2008-11-15 -54 -69
- Relet 22:46, 20 November 2008 (UTC)
The hash is situated a bit south of Estancia Almirantazgo. There's no road leading there, just an airfield indicated nearby.
Not that I really would have expected to ever reach this one. But as I had in mind to visit the south of Tierra del Fuego anyway, why not see how far we get. And that's how far:
But first, let me say that you shouldn't look at Google Maps. They had a blind monkey draw their roads behind its back. Try OpenStreetMaps which are using the official Chilean road survey data or at least the satellite images.
The rough itinerary from yesterday's hash to this one was:
- Starting in Punta Arenas, at 2008-11-14 -53 -70 going north.
- Passed the abandoned Estancia San Gregorio, where some nice shipwrecks are located.
- Crossed to the island Tierra del Fuego by the Angostura ferry.
- Stopped at the last gas station for the next 250km. (Did bring a full 20l canister)
- Drove south, on bad roads, through eternal pampa. (Great wildlife, interesting trees.)
- Slept somewhere near the roadside. No cars passed all night.
- Drove further south.
I had the rough idea to turn around when either the road ends, or my gas tank would be half empty, leaving me half a tank and the canister to get back (to Porvenir, on another road). It was a close call, but the road won. The pampa eventually subsided into an amazing mountain landscape with immense blue lakes, fjords and lagoons, snowcapped mountaintops and -of course- bad roads. The Chilean government is currently building that road, which is supposed to eventually lead until Puerto Williams, which is the next island south. Currently, that part is only accessible by going across Argentina, just as the whole south of Chile is only accessible by plane, or by going through Argentina. It's not exactly a strategically or logistically optimal constellation, but if you look at Chile on a map, efficient logistics is not even a conceivable option.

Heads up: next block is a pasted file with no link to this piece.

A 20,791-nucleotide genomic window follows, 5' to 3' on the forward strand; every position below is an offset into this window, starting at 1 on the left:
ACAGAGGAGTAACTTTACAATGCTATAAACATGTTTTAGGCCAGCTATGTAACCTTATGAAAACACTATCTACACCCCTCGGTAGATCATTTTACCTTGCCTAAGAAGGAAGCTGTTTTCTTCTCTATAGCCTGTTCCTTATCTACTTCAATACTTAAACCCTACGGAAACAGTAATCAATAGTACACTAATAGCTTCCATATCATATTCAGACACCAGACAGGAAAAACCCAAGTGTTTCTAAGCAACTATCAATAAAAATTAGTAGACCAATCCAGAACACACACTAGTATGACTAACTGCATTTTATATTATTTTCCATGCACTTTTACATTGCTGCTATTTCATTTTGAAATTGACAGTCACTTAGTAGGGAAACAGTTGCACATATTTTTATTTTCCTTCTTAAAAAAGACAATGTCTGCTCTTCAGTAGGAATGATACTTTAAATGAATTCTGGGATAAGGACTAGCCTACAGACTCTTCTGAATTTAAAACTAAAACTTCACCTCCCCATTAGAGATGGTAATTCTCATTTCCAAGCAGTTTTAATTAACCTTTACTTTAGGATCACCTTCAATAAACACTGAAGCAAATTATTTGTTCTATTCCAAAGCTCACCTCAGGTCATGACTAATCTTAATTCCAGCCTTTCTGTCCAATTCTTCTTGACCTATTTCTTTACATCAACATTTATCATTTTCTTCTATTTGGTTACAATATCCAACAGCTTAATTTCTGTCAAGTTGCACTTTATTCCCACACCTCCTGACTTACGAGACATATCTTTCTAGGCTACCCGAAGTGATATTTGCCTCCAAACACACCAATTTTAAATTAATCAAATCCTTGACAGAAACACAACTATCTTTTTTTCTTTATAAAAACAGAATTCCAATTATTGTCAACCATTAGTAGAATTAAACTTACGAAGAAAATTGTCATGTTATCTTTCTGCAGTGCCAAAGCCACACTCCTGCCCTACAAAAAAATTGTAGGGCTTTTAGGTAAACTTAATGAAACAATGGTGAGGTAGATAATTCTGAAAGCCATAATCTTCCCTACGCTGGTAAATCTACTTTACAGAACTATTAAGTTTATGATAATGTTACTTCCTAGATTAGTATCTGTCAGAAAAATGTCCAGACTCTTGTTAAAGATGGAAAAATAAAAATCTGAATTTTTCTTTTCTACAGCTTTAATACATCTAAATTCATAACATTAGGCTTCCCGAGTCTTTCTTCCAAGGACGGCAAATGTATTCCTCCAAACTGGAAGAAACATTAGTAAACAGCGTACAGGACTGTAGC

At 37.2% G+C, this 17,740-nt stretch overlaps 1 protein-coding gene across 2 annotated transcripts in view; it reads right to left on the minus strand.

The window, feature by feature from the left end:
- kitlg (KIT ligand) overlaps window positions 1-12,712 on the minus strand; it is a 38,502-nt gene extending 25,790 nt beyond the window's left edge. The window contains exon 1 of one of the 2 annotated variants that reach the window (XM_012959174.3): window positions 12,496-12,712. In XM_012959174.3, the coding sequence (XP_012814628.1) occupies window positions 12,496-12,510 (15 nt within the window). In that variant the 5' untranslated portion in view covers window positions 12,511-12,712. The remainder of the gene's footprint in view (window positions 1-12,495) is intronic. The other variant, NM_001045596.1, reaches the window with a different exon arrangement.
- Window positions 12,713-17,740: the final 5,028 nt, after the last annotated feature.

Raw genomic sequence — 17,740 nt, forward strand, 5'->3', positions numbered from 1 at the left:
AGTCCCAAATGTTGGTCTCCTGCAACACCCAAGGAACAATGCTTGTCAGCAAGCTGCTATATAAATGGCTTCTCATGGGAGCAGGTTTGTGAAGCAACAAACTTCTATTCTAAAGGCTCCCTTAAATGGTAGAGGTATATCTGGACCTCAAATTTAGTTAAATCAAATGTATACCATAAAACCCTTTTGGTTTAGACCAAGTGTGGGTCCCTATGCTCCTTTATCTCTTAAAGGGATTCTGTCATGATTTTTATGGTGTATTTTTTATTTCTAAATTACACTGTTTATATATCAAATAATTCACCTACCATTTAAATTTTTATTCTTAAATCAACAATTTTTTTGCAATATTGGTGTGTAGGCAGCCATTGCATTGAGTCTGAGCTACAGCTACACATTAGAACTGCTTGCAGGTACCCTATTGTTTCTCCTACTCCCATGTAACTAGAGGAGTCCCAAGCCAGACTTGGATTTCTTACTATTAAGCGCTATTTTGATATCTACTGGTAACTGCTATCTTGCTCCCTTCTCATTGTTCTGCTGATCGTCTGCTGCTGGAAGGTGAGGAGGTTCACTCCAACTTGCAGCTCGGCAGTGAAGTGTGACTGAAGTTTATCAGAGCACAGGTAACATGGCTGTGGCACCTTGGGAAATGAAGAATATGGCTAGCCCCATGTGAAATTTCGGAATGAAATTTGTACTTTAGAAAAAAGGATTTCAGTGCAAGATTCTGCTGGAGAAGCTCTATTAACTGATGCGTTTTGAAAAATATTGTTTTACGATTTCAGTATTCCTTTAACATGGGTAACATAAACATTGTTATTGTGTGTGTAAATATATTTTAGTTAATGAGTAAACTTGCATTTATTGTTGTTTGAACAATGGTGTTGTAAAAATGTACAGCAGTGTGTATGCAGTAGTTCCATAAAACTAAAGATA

So then, after having driven up and down these amazing mountains in the most fuel-efficient manner, I eventually reached a police station. Just what you expect in this no-mans-land. Incidentally, I expected this - a guidebook I read said something about the road eventually ending, and that there would be a friendly Carabinero whom you should alert that you plan to venture further south and that it would be a further five days of trekking to reach the next Estancia. It also indicated that there might be some option to get to the Estancea Almirantazgo.
So, I had a nice chat with the carabinero, who was indeed friendly. He was also quite amused by my plans. He told me that there would be no problem if I ventured further south, just that I should park my car where it does not hinder the construction, that I should be careful, as they are currently building a road down there, using explosives to carve into the mountain, and then, how I intended to cross the river.
I did not actually have a good answer to that. But I thanked him, parked my car, grabbed my trekking stuff which I could finally put to use and ventured forth. It was about an hour of walking until I reached the river. There was, indeed, no bridge. Or, actually, they were just building a bridge. I could see heaps of rubble on this side, and a few living containers somewhere down the coastline (the river yields into the sea there) where they had a flat cargo boat anchored. I also could hear the construction work going on somewhere in the mountains on the other side. I could also see that there was possibly a road in the direction of Estancia Almirashtapash on the other side.
Nope, swimming did not seem a viable option this time. I also did not bring a boat. So my only option would be that other path leading west, that was indicated on one of the guides' maps. There wasn't. The landscape looked just rocky and mossy, but there was actually no place where you would not sink in at least ankle deep into muddy (but mossy) water.
Nope. No boat. No path. No plane. No hash. I thankfully accepted this as an excuse to take the Kingdom For A Boat consolation prize, and returned to my car. I would possibly have needed a motorboat to go up the river to even remotely reach the hash on the same day, but I still believe that was the main obstacle.